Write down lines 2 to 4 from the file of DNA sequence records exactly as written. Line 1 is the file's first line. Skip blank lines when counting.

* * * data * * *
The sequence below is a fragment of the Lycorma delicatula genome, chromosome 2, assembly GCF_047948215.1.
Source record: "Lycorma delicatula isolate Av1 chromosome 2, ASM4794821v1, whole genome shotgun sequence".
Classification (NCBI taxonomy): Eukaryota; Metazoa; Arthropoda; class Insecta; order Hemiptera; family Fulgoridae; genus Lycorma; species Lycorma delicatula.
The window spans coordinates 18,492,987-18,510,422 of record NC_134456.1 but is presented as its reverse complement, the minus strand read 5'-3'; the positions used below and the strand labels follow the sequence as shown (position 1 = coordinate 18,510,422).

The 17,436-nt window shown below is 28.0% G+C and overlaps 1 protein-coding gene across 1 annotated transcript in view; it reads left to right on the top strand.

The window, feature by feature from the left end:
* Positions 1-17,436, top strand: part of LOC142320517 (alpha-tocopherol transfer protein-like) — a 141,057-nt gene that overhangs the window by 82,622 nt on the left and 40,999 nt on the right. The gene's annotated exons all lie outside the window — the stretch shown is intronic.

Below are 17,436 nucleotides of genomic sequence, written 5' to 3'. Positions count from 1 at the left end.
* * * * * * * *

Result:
Source record: "Lycorma delicatula isolate Av1 chromosome 2, ASM4794821v1, whole genome shotgun sequence".
Classification (NCBI taxonomy): Eukaryota; Metazoa; Arthropoda; class Insecta; order Hemiptera; family Fulgoridae; genus Lycorma; species Lycorma delicatula.
The window spans coordinates 18,492,987-18,510,422 of record NC_134456.1 but is presented as its reverse complement, the minus strand read 5'-3'; the positions used below and the strand labels follow the sequence as shown (position 1 = coordinate 18,510,422).